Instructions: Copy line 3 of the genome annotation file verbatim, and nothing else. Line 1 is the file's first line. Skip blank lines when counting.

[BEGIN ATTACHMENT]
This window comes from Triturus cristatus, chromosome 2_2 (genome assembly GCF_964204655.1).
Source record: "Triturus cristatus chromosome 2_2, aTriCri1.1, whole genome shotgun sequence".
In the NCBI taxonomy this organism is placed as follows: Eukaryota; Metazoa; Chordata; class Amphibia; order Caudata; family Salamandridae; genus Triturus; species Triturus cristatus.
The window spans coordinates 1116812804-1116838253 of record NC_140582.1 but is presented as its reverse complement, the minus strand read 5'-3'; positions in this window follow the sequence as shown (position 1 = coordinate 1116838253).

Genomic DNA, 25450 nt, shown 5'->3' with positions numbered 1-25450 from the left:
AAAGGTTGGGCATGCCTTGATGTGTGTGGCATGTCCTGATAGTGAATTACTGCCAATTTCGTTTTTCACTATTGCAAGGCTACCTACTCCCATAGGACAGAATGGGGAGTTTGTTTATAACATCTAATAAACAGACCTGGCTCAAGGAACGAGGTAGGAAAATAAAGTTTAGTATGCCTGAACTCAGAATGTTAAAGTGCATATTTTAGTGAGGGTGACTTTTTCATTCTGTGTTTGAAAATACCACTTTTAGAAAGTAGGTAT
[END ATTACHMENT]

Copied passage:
In the NCBI taxonomy this organism is placed as follows: Eukaryota; Metazoa; Chordata; class Amphibia; order Caudata; family Salamandridae; genus Triturus; species Triturus cristatus.